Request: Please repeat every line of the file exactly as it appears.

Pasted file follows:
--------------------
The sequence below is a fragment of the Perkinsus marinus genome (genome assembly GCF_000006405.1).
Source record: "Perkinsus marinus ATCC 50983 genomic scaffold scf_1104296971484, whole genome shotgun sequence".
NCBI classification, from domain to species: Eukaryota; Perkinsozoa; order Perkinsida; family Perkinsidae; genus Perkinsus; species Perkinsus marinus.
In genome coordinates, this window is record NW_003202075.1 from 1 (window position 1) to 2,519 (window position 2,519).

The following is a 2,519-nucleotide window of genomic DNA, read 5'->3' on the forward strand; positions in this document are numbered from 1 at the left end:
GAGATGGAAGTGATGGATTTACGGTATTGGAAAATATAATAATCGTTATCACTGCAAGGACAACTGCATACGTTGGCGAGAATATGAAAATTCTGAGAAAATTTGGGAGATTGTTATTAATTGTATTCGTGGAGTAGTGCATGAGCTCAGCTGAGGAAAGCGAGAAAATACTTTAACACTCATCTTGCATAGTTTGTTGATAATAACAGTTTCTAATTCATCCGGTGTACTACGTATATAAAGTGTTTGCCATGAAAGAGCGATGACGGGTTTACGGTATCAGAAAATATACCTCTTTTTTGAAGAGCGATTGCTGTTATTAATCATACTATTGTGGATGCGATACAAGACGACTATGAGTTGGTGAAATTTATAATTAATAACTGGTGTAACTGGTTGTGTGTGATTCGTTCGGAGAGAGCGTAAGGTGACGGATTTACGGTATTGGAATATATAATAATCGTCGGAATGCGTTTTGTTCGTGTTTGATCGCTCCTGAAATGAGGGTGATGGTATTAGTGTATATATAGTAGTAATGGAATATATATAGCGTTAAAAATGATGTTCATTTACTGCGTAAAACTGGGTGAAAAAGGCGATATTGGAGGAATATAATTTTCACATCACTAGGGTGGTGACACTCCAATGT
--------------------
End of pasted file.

The sequence below is a fragment of the Perkinsus marinus genome (genome assembly GCF_000006405.1).
Source record: "Perkinsus marinus ATCC 50983 genomic scaffold scf_1104296971484, whole genome shotgun sequence".
NCBI classification, from domain to species: Eukaryota; Perkinsozoa; order Perkinsida; family Perkinsidae; genus Perkinsus; species Perkinsus marinus.
In genome coordinates, this window is record NW_003202075.1 from 1 (window position 1) to 2,519 (window position 2,519).

The following is a 2,519-nucleotide window of genomic DNA, read 5'->3' on the forward strand; positions in this document are numbered from 1 at the left end:
GAGATGGAAGTGATGGATTTACGGTATTGGAAAATATAATAATCGTTATCACTGCAAGGACAACTGCATACGTTGGCGAGAATATGAAAATTCTGAGAAAATTTGGGAGATTGTTATTAATTGTATTCGTGGAGTAGTGCATGAGCTCAGCTGAGGAAAGCGAGAAAATACTTTAACACTCATCTTGCATAGTTTGTTGATAATAACAGTTTCTAATTCATCCGGTGTACTACGTATATAAAGTGTTTGCCATGAAAGAGCGATGACGGGTTTACGGTATCAGAAAATATACCTCTTTTTTGAAGAGCGATTGCTGTTATTAATCATACTATTGTGGATGCGATACAAGACGACTATGAGTTGGTGAAATTTATAATTAATAACTGGTGTAACTGGTTGTGTGTGATTCGTTCGGAGAGAGCGTAAGGTGACGGATTTACGGTATTGGAATATATAATAATCGTCGGAATGCGTTTTGTTCGTGTTTGATCGCTCCTGAAATGAGGGTGATGGTATTAGTGTATATATAGTAGTAATGGAATATATATAGCGTTAAAAATGATGTTCATTTACTGCGTAAAACTGGGTGAAAAAGGCGATATTGGAGGAATATAATTTTCACATCACTAGGGTGGTGACACTCCAATGT